Q I am planning to cover the wood siding on my house with aluminum, vinyl, or asbestos shingles. Will bugs be a problem? If I use insulation under the siding, will moisture be a problem? What about popping noises as the siding expands and contracts? Will nailing the new siding cause the nails to pop through the interior drywall? Julius Jelinek San Francisco My response is confined primarily to aluminum siding. You can check at a few building supply stores for information on all three products.
Bugs should not be a problem, because this is not a native environment for them. Your home is already wrapped with a layer of felt building paper beneath the siding, so placing the new siding over the old is the equivalent of adding a new coat of paint. As a result, moisture should not be a problem. Moisture that forms on the back of the aluminum is allowed to escape through weep holes in the siding.
Noise occurs only when the siding is nailed down too tightly. The siding is made with slotted nail holes. The best method for fastening the siding is with staples shot with a pneumatic gun. Only one leg of the staple should go through the nail slot, while the other leg is above and outside the siding. This allows for the free movement of the siding (provided the staples are not too tight). Also, the impact on the wall is not enough to cause the inside drywall nails to pop out.
The siding can be bought with both foam and fiber insulation backing with an R rating of about 0.9 to 1.6.
Be sure the siding you select harmonizes with the character of your home. Consider how the added depth of the siding will be trimmed out around the doors, windows, and corners.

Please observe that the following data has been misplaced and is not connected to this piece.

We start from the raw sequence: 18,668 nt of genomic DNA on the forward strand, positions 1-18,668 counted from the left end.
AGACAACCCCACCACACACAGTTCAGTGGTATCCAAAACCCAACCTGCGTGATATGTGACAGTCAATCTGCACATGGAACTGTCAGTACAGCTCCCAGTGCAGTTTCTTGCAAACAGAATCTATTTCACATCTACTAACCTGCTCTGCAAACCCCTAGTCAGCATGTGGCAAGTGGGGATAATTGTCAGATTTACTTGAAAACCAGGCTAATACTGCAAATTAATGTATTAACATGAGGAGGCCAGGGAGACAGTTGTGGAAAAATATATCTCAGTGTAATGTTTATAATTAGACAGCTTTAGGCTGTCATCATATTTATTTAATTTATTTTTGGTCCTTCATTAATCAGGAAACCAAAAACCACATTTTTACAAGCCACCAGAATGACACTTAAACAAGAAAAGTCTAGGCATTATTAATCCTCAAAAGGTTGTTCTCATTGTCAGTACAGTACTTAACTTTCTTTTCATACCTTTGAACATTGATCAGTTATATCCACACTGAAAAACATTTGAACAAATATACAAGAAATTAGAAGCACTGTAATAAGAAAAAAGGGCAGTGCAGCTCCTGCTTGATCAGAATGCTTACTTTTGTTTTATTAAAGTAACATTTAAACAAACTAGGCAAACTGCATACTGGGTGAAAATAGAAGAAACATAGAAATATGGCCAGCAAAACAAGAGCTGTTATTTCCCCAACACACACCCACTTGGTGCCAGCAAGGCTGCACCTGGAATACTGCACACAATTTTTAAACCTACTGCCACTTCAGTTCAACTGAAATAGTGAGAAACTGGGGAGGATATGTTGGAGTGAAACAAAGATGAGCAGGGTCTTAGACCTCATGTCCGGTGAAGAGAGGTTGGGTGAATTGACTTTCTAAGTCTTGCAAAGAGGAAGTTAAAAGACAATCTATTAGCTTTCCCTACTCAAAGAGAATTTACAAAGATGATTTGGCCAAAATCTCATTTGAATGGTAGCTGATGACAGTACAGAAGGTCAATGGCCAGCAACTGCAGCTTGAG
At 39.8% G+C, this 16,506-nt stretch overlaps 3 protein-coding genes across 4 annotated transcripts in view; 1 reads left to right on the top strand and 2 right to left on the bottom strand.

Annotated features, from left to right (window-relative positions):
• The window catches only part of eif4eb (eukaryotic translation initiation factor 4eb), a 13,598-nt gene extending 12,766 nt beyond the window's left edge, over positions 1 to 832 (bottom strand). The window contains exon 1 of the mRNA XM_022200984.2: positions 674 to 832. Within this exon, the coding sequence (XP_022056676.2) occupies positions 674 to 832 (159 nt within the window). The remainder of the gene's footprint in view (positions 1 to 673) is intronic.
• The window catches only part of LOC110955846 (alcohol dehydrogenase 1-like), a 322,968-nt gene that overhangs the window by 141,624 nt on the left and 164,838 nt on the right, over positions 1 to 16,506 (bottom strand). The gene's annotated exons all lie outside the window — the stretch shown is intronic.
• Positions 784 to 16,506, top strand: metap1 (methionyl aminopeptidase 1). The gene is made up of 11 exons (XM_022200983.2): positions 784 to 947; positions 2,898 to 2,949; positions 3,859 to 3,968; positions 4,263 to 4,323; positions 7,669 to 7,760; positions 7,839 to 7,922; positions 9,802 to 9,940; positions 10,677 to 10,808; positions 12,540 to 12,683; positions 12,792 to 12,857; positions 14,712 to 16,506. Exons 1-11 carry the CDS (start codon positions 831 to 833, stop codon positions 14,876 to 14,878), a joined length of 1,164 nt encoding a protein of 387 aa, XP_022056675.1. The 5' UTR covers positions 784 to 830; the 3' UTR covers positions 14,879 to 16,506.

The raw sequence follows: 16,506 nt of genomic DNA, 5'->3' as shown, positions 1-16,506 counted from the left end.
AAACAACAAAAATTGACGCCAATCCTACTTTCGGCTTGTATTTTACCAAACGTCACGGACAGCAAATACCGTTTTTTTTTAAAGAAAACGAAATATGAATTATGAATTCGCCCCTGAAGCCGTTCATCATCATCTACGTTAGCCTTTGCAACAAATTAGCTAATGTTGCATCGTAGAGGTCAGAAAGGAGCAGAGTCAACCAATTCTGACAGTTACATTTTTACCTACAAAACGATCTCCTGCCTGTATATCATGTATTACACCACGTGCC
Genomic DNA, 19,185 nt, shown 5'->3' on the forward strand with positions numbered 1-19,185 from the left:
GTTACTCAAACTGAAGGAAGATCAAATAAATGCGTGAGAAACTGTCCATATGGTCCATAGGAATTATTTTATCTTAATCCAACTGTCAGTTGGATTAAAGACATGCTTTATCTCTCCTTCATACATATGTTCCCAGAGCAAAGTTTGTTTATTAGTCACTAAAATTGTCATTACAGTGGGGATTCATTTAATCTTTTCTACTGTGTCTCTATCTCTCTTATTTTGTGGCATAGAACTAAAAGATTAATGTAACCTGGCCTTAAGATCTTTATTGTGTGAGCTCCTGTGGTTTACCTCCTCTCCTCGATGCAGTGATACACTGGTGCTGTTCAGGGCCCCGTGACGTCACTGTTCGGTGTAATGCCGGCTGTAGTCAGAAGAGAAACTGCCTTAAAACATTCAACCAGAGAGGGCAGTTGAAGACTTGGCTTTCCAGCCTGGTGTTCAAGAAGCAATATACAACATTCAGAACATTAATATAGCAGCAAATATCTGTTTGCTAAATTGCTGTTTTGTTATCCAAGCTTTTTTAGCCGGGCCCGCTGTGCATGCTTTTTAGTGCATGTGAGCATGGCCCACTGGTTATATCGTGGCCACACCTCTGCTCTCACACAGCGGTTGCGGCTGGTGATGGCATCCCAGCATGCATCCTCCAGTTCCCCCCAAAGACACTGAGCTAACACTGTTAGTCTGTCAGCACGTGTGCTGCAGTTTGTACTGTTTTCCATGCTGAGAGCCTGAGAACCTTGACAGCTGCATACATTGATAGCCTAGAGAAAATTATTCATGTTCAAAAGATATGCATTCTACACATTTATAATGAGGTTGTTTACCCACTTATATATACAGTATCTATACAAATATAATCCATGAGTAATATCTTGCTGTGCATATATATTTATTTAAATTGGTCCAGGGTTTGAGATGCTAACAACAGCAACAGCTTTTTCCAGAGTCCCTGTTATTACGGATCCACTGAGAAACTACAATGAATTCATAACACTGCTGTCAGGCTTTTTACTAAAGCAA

For information on aluminum siding call Alcan Siding at 1-800-992-5226. For vinyl siding you may write the GAF Corporation, Building Materials Group, 140 West 51st Street, New York, N.Y. 10020. Q The brick fireplace in our living room is painted white. We would prefer, however, a natural-brick fireplace and wish to remove the paint. How? Nancy Mack Castro Valley, Calif.
Removing paint from brick is difficult, because the paint penetrates into the pores. Water jetting or sandblasting is the only successful method of which I am aware. You may want to consider simply refacing the fireplace with ``soaps,'' or thin brick tiles that can be applied over the present surface in much the same manner as ceramic tile. First, however, the surface has to be roughed up.
If you have a question about designing, improving, or maintaining your home, send it to the real estate editor, The Christian Science Monitor, One Norway Street, Boston, Mass. 02115. Richard A. Kent is a practicing architect and general contractor in southern California.